WARSAW – Trekking through Warsaw’s Jewish cemetery, the young men and women
chatted in a mixture of Russian and German, pointing out ornate headstones and
As a guide from the Jewish Agency, a velvet skullcap
perched on his usually bare head, pointed out the graves of famous Polish Jews,
they listened attentively, huddled in their coats for warmth.
weekend around 300 German Jews, mostly from Russian-speaking families, arrived
in the Polish capital for an annual gathering bringing together graduates of
agency programs in an effort to strengthen their Jewish identities.
an overwhelming majority of Germany’s Jews are immigrants from the former Soviet
Union, Russian speakers who, according to agency officials, have experienced
something of an existential crisis.
Many of the participants have
wrestled with issues of self-identity, agency spokesman David Schechter, himself
a Russian emigre, told The Jerusalem Post. Young German Jews of Russian
extraction, he said, do not feel Russian, as they have spent their formative
years in Germany, but neither do they feel German.
While many young
German Jews are aware of their Jewishness, it does not always play a central
role in their lives, agency officials believe. Having moved with their parents
to Germany following the fall of communism, due in large part to the promise of
freedom and financial generous inducements, Russo-German Jews are stuck in a
“Among all the Diaspora communities Germany is
unique and there is nothing like it,” agency emissary in Berlin Marianna Levtov
told the Post. “Many people are not part of communities and do not think of
themselves as part of communities,” she explained.
Jews who live in
Germany, she continued, do not always live in large communities but, rather, are
spread throughout the country.
“In Germany the connections with the
community is very weak.” Russian-speaking Jews “are dispersed in many places in
Germany,” said Dr.
Michael Yedovitzky, the agency’s director of
activities in Germany, elaborating on Levtov’s point.
“It’s not like
Paris in France or London in England, where most of the Jews are concentrated in
one location,” he said. “In Germany Jews live in more than 100 small communities
that lack a critical mass of young people.
“It is hard for them to
identify as Germans, it is hard for them to identify as Russians because they
are many years away from Russian culture [and] they have really a dilemma, a
search for their identity.
This hurts them.”
Yedovitzky said that
the agency’s goal with this weekend’s gathering, sponsored in part by the Claims
Conference, was to give participants a chance of developing a Jewish identity
and to “interact with other Jews.”
“These activities create the sense of
belonging and the sense of meaning,” he said.
Many of the participants do
not see each other in person except annually at this gathering.
young Jews, aged between 16 and 35, gathered on Thursday at their hotel, the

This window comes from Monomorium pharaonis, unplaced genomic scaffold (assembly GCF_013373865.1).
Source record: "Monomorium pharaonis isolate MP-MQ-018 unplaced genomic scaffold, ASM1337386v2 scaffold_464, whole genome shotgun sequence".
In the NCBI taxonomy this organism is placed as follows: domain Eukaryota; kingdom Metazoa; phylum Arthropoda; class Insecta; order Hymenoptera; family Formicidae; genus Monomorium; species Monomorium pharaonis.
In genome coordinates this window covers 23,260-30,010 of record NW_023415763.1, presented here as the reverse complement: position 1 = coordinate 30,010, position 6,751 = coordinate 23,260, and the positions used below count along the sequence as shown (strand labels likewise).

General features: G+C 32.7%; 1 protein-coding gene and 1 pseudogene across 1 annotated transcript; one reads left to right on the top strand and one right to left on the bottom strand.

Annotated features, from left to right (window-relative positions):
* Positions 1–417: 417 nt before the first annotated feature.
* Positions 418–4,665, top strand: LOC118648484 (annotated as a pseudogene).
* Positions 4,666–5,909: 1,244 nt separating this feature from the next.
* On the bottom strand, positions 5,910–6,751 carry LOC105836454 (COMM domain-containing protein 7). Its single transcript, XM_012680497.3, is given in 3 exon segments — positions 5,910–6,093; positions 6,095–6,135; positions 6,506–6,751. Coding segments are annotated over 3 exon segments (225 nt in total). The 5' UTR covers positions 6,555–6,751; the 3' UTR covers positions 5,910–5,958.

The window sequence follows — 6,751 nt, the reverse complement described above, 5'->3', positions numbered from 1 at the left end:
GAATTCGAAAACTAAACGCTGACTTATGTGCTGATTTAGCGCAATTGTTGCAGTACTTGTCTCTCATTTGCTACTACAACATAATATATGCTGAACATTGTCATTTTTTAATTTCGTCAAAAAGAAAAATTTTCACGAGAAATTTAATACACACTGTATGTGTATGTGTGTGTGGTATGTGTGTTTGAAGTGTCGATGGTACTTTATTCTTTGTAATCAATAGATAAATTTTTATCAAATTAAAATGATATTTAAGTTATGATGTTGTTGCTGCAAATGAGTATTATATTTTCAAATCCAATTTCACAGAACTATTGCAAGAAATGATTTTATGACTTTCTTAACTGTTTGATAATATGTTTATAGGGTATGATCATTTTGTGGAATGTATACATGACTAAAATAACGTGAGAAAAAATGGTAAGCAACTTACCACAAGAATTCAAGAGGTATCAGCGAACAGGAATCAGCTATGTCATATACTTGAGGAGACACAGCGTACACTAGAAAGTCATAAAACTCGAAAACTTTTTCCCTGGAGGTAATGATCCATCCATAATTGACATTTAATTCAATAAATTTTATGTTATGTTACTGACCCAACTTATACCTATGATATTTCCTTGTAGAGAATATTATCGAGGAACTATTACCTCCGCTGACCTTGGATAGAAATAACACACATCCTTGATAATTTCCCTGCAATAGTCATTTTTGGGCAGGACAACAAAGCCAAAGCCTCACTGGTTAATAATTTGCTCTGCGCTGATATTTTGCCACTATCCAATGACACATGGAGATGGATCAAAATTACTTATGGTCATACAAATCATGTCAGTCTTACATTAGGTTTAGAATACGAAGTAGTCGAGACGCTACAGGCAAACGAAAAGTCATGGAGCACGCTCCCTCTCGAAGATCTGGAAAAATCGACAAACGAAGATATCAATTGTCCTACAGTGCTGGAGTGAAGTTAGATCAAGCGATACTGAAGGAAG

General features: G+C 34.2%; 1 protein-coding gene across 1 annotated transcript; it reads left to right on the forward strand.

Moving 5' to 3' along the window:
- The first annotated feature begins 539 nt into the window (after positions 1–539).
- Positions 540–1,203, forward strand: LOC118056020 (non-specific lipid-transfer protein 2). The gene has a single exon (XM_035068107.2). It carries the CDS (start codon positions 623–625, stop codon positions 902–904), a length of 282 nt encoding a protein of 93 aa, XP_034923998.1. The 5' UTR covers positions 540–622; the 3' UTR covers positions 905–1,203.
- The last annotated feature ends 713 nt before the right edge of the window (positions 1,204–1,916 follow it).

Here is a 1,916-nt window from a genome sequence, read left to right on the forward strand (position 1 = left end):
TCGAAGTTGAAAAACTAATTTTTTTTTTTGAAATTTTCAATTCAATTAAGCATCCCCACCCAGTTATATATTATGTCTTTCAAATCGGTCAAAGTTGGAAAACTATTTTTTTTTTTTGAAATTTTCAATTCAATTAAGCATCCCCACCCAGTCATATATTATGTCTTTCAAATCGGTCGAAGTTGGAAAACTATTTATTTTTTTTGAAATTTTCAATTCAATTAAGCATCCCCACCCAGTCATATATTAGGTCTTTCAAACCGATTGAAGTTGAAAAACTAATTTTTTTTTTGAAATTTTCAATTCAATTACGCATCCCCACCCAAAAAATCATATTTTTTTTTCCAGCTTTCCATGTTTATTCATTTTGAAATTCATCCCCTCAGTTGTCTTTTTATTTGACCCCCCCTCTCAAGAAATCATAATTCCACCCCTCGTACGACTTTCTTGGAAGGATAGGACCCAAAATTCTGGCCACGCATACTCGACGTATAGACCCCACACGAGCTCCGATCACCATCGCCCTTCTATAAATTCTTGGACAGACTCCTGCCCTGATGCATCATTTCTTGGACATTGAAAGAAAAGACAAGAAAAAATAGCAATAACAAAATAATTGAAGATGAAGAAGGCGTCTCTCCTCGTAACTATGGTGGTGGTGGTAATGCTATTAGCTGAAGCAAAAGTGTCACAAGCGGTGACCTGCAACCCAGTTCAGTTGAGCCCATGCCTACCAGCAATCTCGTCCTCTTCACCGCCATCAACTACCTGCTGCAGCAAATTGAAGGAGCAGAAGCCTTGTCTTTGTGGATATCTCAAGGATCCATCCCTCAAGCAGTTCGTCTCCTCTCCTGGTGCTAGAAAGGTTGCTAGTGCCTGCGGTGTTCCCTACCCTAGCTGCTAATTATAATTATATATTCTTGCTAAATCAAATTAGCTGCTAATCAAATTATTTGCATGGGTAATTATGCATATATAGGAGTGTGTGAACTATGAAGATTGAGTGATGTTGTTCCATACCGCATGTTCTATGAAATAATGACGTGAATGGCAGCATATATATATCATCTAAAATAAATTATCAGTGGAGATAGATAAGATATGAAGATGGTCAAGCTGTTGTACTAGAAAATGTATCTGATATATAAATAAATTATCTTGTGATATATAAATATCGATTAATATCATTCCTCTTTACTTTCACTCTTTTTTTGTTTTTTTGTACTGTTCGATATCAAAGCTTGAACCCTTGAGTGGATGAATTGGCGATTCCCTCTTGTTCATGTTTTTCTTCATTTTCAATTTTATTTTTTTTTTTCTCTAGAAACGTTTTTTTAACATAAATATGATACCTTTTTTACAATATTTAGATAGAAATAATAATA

excitement was palpable, with hugs exchanged pictures taken.
German-speaking rabbi from Samaria was flown in to discuss theological issues,
and participants attended historical tours of Jewish Warsaw, including the site
of the ghetto, the cemetery and prayers at the last pre-Holocaust synagogue
standing in the city.
The goal of the agency in Germany, Levtov said, is
to allow Jews “to investigate their roots [and] to educate
In creating a forum for Jewish education and socialization,
she added, she believes that she is creating inducements for endogamy.
like to think we have a small credit in Jewish marriages,” Levtov
Elina Kurakin, a 23-year-old living in Nuremberg with her husband,
immigrated to Germany from Uzbekistan when she was 12 years old.
couldn’t identify me until maybe 15 or 16,” she told the Post. While she knew
that she was Jewish, and it was clear to her that she was a “Jewish girl,” she
only began to make Judaism an integral part of her life in her teen years, she
Kurakin does not identify as German, stating that it is “not so
easy to get into society” and that she has faced anti-Semitism.
43-year-old smartphone application developer from Hamburg, moved to Germany from
the Ukraine in the early 1990s.
While he said that he always identified
as Jewish, he began to participate in a larger community framework only five
“The person who took me back to my Jewish identity is Michael
Yedovitzky,” he said.
“One point is to be Jewish and another is to take
Russian-speaking Jews in general are different from their
contemporaries, Roman Polonsky, the director of the agency’s Russian-Speaking
Jewry Unit, told the Post.
“They were deprived of their roots for 70
years. There is a huge abyss, a huge gap that is something that we take into
account when we work with all of them,” he said.
he said, lack the Jewish traditions – such as knowledge of “Jewish holidays,
history, heroes [and] Torah” – that are passed down from generation to
“We were deprived of this and disconnected from this for 70
years, and of course our Jewishness was defined not by us but by anti-Semites.
That’s why our Jewishness was to some extent a negative Jewishness,” Polonsky
Jews who passed through the communist system, Polonsky added, “have
an aversion to all these slogans [urging them] to contribute to the community
[and] to the whole society, because we were fed up with all the Soviet empty
In order to rebuild communities, he explained, “we need these
people to take responsibility, to donate their time, their money, their efforts.
It is a problem in involving them.”
His division’s efforts, he explained,
are aimed not only at connecting young Jews with their fellows and building a
sense of identity, but at convincing them to “be an active part, not to only be
an individual Jew but part of a community.”
As such, this weekend’s
gathering has a serious purpose, Polonsky explained. The participants did not
just come to “sing ‘Hava Nagila.’”